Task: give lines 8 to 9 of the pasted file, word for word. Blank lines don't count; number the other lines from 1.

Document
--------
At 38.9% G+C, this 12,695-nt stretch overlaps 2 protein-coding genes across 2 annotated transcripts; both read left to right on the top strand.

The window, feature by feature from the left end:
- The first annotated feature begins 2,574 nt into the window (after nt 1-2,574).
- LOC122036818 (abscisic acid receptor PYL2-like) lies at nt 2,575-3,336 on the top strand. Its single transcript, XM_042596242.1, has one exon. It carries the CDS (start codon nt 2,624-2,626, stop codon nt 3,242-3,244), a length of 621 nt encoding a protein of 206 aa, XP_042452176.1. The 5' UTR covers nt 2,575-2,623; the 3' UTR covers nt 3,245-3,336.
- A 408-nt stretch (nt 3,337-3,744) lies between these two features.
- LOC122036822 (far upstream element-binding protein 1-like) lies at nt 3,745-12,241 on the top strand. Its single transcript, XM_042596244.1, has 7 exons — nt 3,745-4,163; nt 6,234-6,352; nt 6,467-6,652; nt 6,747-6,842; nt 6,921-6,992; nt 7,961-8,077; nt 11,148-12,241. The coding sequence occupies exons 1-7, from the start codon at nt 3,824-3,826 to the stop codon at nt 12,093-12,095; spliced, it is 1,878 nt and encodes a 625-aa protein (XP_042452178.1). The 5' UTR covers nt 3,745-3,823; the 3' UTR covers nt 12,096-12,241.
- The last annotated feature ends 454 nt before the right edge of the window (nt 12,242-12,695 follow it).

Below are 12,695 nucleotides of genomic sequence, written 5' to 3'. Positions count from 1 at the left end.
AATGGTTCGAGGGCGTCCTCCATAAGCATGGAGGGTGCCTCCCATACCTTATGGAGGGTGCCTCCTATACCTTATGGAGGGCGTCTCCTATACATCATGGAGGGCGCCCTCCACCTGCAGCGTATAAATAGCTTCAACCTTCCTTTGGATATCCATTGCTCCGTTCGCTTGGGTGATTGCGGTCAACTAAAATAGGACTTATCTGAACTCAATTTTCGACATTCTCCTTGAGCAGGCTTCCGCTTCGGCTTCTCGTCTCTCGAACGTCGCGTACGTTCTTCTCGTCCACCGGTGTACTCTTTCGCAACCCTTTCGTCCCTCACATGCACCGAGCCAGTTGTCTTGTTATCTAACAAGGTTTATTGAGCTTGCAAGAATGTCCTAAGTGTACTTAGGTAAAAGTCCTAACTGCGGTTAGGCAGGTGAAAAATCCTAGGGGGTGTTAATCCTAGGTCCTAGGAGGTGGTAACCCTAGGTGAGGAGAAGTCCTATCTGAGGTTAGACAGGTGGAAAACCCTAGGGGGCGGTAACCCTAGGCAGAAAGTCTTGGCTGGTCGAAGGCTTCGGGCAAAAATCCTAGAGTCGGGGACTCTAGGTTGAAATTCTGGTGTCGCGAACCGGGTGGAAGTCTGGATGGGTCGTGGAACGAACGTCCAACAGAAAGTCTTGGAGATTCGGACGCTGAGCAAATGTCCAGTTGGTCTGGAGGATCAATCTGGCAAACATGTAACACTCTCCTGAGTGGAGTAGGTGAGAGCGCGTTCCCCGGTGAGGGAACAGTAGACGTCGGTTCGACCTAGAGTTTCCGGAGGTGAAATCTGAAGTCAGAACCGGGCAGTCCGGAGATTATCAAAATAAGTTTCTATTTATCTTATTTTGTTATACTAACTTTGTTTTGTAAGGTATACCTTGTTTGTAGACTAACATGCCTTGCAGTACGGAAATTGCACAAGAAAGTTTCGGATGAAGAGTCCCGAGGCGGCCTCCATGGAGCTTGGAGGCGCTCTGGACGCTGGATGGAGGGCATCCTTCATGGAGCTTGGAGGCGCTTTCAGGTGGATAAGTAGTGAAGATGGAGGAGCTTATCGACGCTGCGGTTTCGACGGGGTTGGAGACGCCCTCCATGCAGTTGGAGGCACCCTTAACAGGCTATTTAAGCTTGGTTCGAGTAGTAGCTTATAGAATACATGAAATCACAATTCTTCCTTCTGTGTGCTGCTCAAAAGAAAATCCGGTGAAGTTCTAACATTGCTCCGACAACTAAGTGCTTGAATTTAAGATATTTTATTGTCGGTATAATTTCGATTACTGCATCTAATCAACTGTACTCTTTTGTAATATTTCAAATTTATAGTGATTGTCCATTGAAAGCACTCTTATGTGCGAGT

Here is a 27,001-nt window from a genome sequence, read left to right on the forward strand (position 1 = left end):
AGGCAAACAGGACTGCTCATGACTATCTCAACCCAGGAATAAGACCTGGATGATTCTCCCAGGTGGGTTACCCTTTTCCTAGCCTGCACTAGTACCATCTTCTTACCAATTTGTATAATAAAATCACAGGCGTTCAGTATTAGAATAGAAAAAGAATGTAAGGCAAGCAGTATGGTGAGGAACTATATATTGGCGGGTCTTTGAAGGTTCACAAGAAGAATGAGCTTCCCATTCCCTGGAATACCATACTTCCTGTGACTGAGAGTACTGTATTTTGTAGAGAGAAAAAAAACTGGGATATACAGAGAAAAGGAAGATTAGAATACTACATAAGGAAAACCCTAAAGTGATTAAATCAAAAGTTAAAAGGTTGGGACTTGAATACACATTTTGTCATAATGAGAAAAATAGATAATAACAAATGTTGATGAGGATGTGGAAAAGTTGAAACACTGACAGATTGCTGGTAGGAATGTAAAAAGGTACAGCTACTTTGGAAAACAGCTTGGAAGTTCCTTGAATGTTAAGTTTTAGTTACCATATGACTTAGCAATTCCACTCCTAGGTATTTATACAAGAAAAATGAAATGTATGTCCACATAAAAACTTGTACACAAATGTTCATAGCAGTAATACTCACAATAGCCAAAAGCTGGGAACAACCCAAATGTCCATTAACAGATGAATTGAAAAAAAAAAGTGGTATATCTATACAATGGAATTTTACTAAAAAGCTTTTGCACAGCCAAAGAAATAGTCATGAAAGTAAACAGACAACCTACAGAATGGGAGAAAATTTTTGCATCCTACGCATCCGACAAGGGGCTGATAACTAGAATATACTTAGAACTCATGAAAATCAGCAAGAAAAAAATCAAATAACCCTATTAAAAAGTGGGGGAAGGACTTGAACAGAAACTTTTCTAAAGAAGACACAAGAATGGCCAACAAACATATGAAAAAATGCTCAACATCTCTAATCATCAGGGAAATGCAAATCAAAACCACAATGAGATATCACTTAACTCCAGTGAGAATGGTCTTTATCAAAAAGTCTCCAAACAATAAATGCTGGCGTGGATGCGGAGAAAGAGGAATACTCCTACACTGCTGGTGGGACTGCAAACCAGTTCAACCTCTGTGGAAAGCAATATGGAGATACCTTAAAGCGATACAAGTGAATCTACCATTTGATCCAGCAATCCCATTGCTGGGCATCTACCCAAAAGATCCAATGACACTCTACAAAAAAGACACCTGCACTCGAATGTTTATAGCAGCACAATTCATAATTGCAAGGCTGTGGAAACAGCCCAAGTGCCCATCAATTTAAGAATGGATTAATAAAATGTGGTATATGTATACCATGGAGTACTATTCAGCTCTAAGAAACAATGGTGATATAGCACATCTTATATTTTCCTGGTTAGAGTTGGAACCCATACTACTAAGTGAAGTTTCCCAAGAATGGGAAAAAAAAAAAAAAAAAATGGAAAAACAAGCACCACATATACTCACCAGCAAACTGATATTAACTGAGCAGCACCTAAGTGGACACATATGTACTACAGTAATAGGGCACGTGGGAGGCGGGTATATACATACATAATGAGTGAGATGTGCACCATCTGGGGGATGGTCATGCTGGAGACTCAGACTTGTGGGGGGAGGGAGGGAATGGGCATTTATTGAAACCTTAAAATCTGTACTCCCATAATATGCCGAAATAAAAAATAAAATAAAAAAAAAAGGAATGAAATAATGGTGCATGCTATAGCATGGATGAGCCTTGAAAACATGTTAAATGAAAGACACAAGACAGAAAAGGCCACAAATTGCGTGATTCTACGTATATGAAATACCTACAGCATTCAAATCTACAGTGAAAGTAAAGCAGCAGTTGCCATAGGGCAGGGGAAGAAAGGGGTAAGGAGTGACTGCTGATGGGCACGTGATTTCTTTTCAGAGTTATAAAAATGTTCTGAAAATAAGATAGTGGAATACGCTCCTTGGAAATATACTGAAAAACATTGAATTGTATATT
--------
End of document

Below are 12,695 nucleotides of genomic sequence, written 5' to 3'. Positions count from 1 at the left end.
AATGGTTCGAGGGCGTCCTCCATAAGCATGGAGGGTGCCTCCCATACCTTATGGAGGGTGCCTCCTATACCTTATGGAGGGCGTCTCCTATACATCATGGAGGGCGCCCTCCACCTGCAGCGTATAAATAGCTTCAACCTTCCTTTGGATATCCATTGCTCCGTTCGCTTGGGTGATTGCGGTCAACTAAAATAGGACTTATCTGAACTCAATTTTCGACATTCTCCTTGAGCAGGCTTCCGCTTCGGCTTCTCGTCTCTCGAACGTCGCGTACGTTCTTCTCGTCCACCGGTGTACTCTTTCGCAACCCTTTCGTCCCTCACATGCACCGAGCCAGTTGTCTTGTTATCTAACAAGGTTTATTGAGCTTGCAAGAATGTCCTAAGTGTACTTAGGTAAAAGTCCTAACTGCGGTTAGGCAGGTGAAAAATCCTAGGGGGTGTTAATCCTAGGTCCTAGGAGGTGGTAACCCTAGGTGAGGAGAAGTCCTATCTGAGGTTAGACAGGTGGAAAACCCTAGGGGGCGGTAACCCTAGGCAGAAAGTCTTGGCTGGTCGAAGGCTTCGGGCAAAAATCCTAGAGTCGGGGACTCTAGGTTGAAATTCTGGTGTCGCGAACCGGGTGGAAGTCTGGATGGGTCGTGGAACGAACGTCCAACAGAAAGTCTTGGAGATTCGGACGCTGAGCAAATGTCCAGTTGGTCTGGAGGATCAATCTGGCAAACATGTAACACTCTCCTGAGTGGAGTAGGTGAGAGCGCGTTCCCCGGTGAGGGAACAGTAGACGTCGGTTCGACCTAGAGTTTCCGGAGGTGAAATCTGAAGTCAGAACCGGGCAGTCCGGAGATTATCAAAATAAGTTTCTATTTATCTTATTTTGTTATACTAACTTTGTTTTGTAAGGTATACCTTGTTTGTAGACTAACATGCCTTGCAGTACGGAAATTGCACAAGAAAGTTTCGGATGAAGAGTCCCGAGGCGGCCTCCATGGAGCTTGGAGGCGCTCTGGACGCTGGATGGAGGGCATCCTTCATGGAGCTTGGAGGCGCTTTCAGGTGGATAAGTAGTGAAGATGGAGGAGCTTATCGACGCTGCGGTTTCGACGGGGTTGGAGACGCCCTCCATGCAGTTGGAGGCACCCTTAACAGGCTATTTAAGCTTGGTTCGAGTAGTAGCTTATAGAATACATGAAATCACAATTCTTCCTTCTGTGTGCTGCTCAAAAGAAAATCCGGTGAAGTTCTAACATTGCTCCGACAACTAAGTGCTTGAATTTAAGATATTTTATTGTCGGTATAATTTCGATTACTGCATCTAATCAACTGTACTCTTTTGTAATATTTCAAATTTATAGTGATTGTCCATTGAAAGCACTCTTATGTGCGAGT